Jane Grigson recipe (from her Fruit Book) – special enough for guests
90g lightly-salted butter, cut up
90g granulated sugar
2 tbsp syrup from preserved stem ginger
3 or 4 large firm pears
juice of a lemon
125g (90g) softened butter
125g (90g) caster sugar
100g (60g) self-raising flour
1 (¾) level tsp baking powder
30g (35g) ground almonds
2 large (medium) eggs
3-4 tbsps syrup from stem ginger
4 knobs of stem ginger coarsely chopped
(my qtys for medium eggs & 21cm tin in brackets)
Take a shallow cake tin or moule à manquer that measures 23-25cm across and at least 3.5cm deep. Set it over a low heat and put in the butter. Stir about with a wooden spoon, pushing the butter up the sides to grease them. Add sugar and syrup and stir about until you have a rich creamy-fawn bubbling mixture, a pale toffee mixture. Remove from the heat. If you don’t have a suitable tin, you can do this bit in a saucepan and then pour into a springform cake tin.
Peel, core and thinly slice the pears, turning them in lemon juice on a plate so that they do not discolour. Arrange them in a sunflower effect on the toffee base. Put the larger pieces round the outside, curved side down and overlapping, so that the base is evenly covered with two rings of pear slices, and some central pieces.
Tip all the cake ingredients, except the chopped ginger, into an electric mixer or processor, and whizz to smoothness. Or beat everything vigorously together with a wooden spoon. Add the ginger and spread over the top of the pears. Bake at gas 5, 190°C for 45 mins. If the top is richly brown and well risen, turn the heat down to gas 4, 180°C. Leave another 15 mins or until the edges of the cake have slightly contracted from the tin, and a skewer pushed in almost horizontally comes out clean. Leave to cool for a few minutes on a wire rack, then run a broad knife blade between the tin and the edge of the cake to make sure there are no sticking patches.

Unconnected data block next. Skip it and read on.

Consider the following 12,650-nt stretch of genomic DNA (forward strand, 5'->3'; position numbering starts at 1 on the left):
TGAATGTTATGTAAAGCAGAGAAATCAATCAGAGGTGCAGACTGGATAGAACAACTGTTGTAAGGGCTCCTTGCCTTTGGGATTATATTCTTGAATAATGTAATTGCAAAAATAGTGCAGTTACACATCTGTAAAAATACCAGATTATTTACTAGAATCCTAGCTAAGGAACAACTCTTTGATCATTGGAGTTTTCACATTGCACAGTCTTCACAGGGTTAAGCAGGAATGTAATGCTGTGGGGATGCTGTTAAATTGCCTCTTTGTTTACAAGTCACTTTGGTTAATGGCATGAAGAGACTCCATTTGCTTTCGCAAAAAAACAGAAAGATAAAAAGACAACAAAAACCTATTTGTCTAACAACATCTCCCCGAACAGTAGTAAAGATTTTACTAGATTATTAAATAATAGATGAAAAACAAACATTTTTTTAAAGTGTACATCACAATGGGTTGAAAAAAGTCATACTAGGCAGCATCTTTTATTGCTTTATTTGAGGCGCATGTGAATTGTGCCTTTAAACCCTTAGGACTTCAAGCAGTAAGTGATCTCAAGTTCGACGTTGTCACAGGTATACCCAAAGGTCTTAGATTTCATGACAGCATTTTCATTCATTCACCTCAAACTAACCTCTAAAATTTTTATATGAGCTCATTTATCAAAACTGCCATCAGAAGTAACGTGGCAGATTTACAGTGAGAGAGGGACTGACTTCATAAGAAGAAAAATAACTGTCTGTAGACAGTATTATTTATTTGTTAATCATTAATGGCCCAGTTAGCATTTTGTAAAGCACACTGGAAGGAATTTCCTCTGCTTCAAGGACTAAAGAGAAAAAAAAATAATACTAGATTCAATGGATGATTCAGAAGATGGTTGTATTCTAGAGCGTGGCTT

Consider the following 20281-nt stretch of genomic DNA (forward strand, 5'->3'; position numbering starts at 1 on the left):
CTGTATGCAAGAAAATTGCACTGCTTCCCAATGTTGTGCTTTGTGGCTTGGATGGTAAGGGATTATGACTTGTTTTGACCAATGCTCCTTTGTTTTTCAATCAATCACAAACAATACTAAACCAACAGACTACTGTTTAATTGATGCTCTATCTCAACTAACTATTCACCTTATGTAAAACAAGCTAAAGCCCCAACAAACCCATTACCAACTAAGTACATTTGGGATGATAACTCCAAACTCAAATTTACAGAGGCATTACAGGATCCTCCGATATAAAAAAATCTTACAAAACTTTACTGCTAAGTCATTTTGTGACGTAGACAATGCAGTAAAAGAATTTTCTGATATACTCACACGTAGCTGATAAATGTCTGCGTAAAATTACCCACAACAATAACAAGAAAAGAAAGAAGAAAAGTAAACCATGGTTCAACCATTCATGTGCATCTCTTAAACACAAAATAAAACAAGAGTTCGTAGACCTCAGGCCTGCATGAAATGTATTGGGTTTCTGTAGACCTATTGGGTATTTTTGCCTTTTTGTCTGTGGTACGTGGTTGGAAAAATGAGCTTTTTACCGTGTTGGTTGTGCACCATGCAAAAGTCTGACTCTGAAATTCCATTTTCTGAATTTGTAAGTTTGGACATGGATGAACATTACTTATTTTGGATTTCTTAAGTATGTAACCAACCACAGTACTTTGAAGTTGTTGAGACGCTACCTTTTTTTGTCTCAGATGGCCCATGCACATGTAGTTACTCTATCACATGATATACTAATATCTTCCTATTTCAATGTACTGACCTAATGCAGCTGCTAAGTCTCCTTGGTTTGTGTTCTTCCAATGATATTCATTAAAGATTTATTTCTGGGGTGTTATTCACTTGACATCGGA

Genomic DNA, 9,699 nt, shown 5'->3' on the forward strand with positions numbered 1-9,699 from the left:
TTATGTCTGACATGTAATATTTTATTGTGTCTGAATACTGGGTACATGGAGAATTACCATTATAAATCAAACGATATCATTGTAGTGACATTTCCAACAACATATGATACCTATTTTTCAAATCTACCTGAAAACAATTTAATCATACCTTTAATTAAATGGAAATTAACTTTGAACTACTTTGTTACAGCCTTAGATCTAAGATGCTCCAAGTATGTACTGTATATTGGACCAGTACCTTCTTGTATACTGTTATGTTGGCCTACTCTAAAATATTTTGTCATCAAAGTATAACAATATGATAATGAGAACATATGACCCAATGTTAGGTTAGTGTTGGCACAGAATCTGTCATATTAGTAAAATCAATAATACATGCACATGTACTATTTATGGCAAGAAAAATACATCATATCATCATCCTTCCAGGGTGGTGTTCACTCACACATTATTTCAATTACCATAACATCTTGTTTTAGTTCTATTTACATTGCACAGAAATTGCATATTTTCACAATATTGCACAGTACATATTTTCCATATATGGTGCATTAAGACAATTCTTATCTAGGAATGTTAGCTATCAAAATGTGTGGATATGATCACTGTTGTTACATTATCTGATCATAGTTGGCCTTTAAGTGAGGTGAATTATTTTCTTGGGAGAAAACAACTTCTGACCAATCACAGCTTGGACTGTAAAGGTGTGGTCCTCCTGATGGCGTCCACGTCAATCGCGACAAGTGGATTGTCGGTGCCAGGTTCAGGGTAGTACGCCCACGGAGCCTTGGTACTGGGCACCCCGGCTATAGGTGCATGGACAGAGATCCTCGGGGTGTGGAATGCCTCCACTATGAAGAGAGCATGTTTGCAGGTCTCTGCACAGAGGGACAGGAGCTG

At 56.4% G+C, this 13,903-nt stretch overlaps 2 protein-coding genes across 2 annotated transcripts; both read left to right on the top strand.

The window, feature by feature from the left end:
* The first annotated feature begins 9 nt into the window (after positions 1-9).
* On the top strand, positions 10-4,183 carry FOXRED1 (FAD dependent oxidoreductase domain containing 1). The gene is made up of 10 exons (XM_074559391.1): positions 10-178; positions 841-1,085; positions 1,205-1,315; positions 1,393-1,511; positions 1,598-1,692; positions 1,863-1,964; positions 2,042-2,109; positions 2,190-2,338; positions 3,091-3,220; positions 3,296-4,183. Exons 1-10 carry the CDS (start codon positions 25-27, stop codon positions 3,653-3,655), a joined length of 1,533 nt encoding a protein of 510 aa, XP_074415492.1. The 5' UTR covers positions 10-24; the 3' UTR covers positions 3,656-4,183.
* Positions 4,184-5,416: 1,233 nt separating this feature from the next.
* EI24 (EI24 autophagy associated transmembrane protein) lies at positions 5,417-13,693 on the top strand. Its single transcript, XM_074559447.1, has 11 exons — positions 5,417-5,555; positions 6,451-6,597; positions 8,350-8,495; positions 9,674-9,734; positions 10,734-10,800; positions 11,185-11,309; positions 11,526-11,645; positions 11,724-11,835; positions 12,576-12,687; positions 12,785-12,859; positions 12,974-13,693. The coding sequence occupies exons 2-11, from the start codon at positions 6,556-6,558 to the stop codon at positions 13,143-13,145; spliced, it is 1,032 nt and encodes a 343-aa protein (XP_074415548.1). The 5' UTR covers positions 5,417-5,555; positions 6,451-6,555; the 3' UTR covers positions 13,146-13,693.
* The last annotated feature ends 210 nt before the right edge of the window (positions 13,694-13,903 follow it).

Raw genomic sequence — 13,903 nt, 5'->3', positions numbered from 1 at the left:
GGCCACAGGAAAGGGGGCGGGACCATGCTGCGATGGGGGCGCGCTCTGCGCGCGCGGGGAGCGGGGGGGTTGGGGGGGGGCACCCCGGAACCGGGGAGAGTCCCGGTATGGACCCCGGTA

Put a serving plate with a rim on top, upside-down, then turn the whole thing as rapidly as possible – use a cloth to protect your hands. A certain amount of juice will flow from the cake, but this only adds to its delicious-ness.
Serve hot, warm or cold, on its own, or with cream as a pudding. It’s a spoon-and-fork cake, being far too messy to eat with your fingers at afternoon tea.